Finally, there are operational impediments, namely, risk aversion, which is characteristic of private-sector firms; the missing capacity of small- and medium-sized enterprises; limited access to low carbon technologies; and lack of availability of finance for energy efficiency improvements.

IPS: What should the region be doing to address the issue of carbon emission cuts? MK: Developed countries like Japan, Korea and Singapore will have to initiate a cap-and-trade system (an environmental policy that imposes mandatory caps on emissions while allowing flexibility on how sources comply) and then invite developing economies that are ready to adopt such a system to join.

Developing Asia is yet to prepare for that level. Urging them to adopt a cap- and-trade system in a premature way might lead to unduly different responses.

Other market-based mechanisms like carbon tax and one-side trading (e.g., Clean Development Mechanism, where developed countries that provide financing and/or technologies for GHG-reducing projects in developing countries can get a credit for reducing their GHG emissions) as well as regulations and standards could be simultaneously pursued to complement the cap and trade system.

IPS: What else should the Asian region do collectively? MK: The regional efforts could include collaborative action to establish a carbon price at the regional level, scale up near commercial low carbon technologies or develop breakthrough mitigation technologies.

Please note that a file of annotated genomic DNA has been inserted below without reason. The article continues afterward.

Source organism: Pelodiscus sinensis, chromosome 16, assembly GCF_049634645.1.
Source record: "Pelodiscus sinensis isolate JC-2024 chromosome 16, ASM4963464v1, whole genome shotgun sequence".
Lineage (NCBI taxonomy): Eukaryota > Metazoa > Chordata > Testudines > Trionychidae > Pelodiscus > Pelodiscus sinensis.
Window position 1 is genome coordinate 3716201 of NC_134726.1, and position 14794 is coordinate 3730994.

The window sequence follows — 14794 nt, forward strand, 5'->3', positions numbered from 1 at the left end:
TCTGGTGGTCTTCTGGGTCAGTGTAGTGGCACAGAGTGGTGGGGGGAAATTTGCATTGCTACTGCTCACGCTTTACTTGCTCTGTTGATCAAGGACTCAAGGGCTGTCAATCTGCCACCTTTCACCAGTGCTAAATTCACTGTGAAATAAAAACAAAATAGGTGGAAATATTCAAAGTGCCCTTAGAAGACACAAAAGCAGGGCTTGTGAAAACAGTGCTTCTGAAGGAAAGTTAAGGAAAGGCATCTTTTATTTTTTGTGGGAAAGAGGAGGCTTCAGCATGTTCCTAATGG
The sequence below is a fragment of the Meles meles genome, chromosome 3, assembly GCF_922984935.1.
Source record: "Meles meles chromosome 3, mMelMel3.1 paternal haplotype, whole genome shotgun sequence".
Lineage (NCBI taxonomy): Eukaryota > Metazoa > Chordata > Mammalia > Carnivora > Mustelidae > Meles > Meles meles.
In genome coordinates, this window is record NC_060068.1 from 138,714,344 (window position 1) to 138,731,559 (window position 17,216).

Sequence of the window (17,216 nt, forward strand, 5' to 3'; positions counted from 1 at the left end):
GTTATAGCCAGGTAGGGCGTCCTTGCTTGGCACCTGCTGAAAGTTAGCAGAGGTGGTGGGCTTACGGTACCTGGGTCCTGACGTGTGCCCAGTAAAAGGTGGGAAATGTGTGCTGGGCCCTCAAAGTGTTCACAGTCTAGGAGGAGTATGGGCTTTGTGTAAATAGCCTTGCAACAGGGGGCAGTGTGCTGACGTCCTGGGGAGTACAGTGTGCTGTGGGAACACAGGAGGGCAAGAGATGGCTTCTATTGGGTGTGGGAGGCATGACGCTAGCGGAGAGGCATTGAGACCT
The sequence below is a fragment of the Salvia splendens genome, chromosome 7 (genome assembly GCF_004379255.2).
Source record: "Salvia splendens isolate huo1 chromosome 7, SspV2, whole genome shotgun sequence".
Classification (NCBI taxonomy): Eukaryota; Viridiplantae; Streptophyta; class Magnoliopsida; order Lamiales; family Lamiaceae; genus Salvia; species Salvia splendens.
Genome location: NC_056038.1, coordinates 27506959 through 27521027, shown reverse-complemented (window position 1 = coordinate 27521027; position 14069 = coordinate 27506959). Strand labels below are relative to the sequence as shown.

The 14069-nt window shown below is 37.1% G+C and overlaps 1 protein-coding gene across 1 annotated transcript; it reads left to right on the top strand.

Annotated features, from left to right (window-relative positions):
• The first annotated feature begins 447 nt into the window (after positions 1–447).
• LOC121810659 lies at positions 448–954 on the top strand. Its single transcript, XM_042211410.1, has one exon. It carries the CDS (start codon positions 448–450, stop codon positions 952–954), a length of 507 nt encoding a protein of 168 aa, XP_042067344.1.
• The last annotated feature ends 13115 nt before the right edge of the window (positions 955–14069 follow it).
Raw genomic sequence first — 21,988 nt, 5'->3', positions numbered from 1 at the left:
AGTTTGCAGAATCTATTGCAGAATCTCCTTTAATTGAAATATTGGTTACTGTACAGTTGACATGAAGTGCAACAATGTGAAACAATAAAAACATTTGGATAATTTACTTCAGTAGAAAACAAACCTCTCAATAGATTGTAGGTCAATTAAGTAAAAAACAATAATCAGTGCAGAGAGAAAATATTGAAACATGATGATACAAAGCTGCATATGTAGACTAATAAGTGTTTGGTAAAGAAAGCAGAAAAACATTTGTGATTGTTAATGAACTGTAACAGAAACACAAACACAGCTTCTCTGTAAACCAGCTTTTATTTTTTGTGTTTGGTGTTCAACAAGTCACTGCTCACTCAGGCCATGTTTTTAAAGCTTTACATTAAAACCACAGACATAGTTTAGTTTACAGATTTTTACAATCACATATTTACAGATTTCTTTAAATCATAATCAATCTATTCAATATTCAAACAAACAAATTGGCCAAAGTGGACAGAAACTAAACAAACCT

The region could also introduce regional energy efficiency standards and top runner programmes to phase out energy-inefficient products; create a regional climate change fund to reinvigorate investments in mitigation; and focus on deforestation in certain countries as it is related to local livelihoods, by requesting international action to integrate fully deforestation avoidance into global carbon trading.

IPS: How is ADBI dealing with these issues based on its mandate? MK: ADBI is part of the ADB family. ADB is working strategically to help developing member countries advance energy efficiency and low carbon energy sources, among others.

ADBI supports ADB’s activities through research on strategies on energy and resource efficiency as well as capacity-building activities on policies and practices on low-carbon green growth as needed by developing member countries.

IPS: What role should Japan play given the goals of the 15th Conference of Parties (COP15) to the United Nations Framework Convention on Climate Change? MK: Leveraging the G20 structure, Japan can work with other developed countries to promote an institutional framework where a global deal is shaped for technology transfers and financial flows from developed to developing countries.

Japan can also convince the U.S. to make a more aggressive commitment of carbon emission reduction, as the current U.S. proposal is tantamount to only a three to four percent reduction of carbon emissions in 2020 relative to 1990.